Maker Stories from 2017

We asked a variety of Makers about their Fun Palaces experience

Exeter Library in Devon, Northfield Arts Forum in Birmingham, Morden Hall Park National Trust property, Here East in London and Farnham Fun Palace in Surrey told us how it was for them and offered a few tips for other Makers …

Exeter Library – Devon
We ran our first Fun Palace in 2016 we did not know if it would work, how many people would come or how the weekend would look. I went to one of Stella’s workshops and she said it was fine if it wasn’t ok and just to do it, so we did !  We were the first Devon Library to hold a Fun Palace and it was more than ok, it was great. We had a 20-21% increase on footfall on the previous weekend in 2015 and we had 30 makers over the 2 days with 16 activities.We had the Met Office, knitting atoms, printmaking and a dinosaur called Geraldine! We were surprised and delighted in the level of engagement.
So in 2017 us and 13 other Devon Libraries came back for our second Fun Palace. This year the star of  our Fun Palace was undoubtedly The Bellhouse with Kalieder and it’s artist Roop. Bringing another diverse and different audience for Exeter Library to our Fun Palace was this  interactive Art installation. On top of this we had printmaking, a clay workshop, Bollywood Dancing, and Belly dancing.  Visitor numbers were again up another 10 % on last year.
Lessons we have learnt – be brave, don’t be afraid to try new things, and to be able to hand over your space to Artists, Makers, Dinosaurs. Not only will you  be surprised at what fun it can be, but how many new people you will engage in the arts and science. Finally, try to make it as visible and accessible as possible, try not to put in rooms so everyone can see your Fun Palace and join in.
Karen Leach-Bowdler

Northfield Arts Forum – Birmingham
Northfield ward is amongst the 10% most deprived constituencies in England, with over half working adults earning less than the living wage. Across the area there is very little open public space for positive social interaction beyond pre-existing defined groups or shops. Fun Palaces give us an opportunity to reclaim and throw open the doors of buildings that people either don’t think is for them or even just don’t know they’re there and say yes, this is your space. This space, down the road from you, is one of many across the UK doing awesome things, and is part of a national celebration. It’s worth celebrating.
This year we upped sticks to Weoley Castle, a more isolated area, to work with new partners and build new relationships. We worked with co-creaters as young as 7 to shape something that hopefully reflected not what we thought people wanted, but actually did (though our budget couldn’t quite cover a real lava pit).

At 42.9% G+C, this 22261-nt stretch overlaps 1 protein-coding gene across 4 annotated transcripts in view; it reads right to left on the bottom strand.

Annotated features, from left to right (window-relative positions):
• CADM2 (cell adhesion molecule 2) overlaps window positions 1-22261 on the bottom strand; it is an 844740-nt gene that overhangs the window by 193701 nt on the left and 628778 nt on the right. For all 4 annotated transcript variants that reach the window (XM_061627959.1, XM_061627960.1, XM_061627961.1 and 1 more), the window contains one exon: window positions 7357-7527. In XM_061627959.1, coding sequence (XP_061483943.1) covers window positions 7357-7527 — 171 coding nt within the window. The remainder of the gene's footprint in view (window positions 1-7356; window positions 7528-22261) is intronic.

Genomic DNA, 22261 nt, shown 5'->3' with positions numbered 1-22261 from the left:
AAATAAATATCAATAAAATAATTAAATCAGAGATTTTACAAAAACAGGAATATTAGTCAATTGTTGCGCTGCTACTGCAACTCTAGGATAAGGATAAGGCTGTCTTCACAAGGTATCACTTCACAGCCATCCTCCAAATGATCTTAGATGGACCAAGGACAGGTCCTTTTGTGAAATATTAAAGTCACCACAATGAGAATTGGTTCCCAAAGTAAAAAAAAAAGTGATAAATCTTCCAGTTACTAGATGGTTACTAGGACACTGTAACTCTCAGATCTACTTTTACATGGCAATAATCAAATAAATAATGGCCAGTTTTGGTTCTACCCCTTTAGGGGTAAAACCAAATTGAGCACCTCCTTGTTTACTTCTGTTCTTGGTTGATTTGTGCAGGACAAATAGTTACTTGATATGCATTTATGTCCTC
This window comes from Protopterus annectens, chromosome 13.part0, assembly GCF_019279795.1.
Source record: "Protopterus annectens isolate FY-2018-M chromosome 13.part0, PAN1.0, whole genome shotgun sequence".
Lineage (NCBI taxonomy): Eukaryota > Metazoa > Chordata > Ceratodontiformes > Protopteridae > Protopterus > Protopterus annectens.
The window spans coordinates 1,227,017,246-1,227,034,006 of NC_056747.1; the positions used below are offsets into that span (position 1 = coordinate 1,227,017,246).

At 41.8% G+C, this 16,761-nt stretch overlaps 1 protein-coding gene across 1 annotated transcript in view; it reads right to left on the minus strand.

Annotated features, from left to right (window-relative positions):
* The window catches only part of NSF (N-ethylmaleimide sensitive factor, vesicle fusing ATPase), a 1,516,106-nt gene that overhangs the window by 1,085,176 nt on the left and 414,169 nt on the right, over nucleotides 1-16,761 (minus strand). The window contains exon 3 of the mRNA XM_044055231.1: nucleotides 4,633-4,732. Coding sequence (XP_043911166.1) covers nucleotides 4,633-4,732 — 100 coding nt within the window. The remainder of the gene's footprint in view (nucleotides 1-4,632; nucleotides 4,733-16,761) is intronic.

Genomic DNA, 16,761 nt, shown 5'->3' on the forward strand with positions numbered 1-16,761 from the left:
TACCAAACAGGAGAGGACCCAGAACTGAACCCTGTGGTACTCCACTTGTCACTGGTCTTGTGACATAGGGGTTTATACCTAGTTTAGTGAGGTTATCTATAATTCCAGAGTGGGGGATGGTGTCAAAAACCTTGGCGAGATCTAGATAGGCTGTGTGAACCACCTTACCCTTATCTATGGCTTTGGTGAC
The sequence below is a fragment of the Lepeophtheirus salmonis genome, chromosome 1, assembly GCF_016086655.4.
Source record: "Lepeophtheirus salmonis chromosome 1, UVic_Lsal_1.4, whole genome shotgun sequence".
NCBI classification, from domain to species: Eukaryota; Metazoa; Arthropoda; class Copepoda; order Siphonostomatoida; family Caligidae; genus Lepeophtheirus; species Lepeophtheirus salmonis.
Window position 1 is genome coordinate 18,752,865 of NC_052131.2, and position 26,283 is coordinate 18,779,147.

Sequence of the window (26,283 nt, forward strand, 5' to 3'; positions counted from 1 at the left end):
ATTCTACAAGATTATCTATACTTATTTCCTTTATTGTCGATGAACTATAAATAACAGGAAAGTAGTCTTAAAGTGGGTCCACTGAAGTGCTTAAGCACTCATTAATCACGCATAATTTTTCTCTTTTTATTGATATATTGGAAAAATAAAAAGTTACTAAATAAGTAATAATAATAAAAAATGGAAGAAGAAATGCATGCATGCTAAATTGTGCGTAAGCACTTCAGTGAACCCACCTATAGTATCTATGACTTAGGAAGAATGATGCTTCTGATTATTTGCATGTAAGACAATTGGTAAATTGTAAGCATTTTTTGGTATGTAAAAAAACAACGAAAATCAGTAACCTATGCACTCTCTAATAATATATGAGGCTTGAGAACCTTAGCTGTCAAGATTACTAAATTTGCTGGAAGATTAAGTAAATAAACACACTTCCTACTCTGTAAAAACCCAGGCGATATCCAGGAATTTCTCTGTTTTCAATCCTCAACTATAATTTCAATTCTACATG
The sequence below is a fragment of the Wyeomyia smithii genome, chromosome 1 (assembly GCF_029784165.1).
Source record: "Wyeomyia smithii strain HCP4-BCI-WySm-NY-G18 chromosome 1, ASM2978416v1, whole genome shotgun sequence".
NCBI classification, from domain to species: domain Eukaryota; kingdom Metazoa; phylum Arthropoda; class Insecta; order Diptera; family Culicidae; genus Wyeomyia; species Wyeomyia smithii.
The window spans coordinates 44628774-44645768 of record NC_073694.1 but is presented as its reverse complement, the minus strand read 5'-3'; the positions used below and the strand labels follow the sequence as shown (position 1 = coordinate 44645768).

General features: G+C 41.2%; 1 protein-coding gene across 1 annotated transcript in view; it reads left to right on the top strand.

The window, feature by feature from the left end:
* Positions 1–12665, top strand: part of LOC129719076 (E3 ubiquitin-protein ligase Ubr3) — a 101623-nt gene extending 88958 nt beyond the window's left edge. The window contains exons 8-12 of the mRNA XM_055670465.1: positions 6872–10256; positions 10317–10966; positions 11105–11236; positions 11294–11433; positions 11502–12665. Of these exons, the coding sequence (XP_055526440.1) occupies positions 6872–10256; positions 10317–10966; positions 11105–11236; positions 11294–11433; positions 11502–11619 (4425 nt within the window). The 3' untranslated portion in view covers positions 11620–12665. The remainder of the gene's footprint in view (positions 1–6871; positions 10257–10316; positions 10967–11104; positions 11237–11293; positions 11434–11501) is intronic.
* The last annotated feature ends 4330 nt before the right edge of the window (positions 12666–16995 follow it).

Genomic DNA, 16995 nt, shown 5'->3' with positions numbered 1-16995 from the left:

Doing a Fun Palace makes us reconsider that – to offer and learn rather than just provide. It gives us the chance to have fun, to play and learn and be proud of what our area is and can be.
Lauren Jansen-Parkes

Morden Hall Park – National Trust
Our Fun Palace was championed by a group of local young people who pulled the event together and got the community involved in just 6 weeks. Because of this, the biggest thing I learnt was how powerful a group of passionate people can be and how much can be achieved in a short space of time when a community pulls together to achieve shared goal.
Hattie Clayton

Here East – London
We turned our corporate reception into one massive Fun Palace, full of interactive activities linked to music, electronics, gizmos and gadgets. Activities on the day were delivered by the School of Noise, Polyconic, Trispace, and Firetech Education.
Throughout the event, the room was packed children and adults, and we welcomed over 200 visitors on the day who explored the free activities that were on offer. We had a wonderful time talking to visitors and look forward to our Fun Palaces 2018.
Jasel Nandha

Farnham Fun Palace – Surrey
We make a Fun Palace in Farnham, Surrey. We are gardeners and tinkerers and crafters. We are singers and picture takers and campers. We are star gazers and fixers and creators. We are players and travellers and story tellers. We are families and friends and neighbours. Our Fun Palace is a mash experiment of shared knowledge and experiences and fun, and all these knowledge and experiences we give back to the community in the shape of new relations and new co-operations.
Speak to your neighbour, speak to your hairdresser, speak to your museum, speak to the people you disagree with, speak to absolutely everyone, you never know who will say yes.
Carine Osment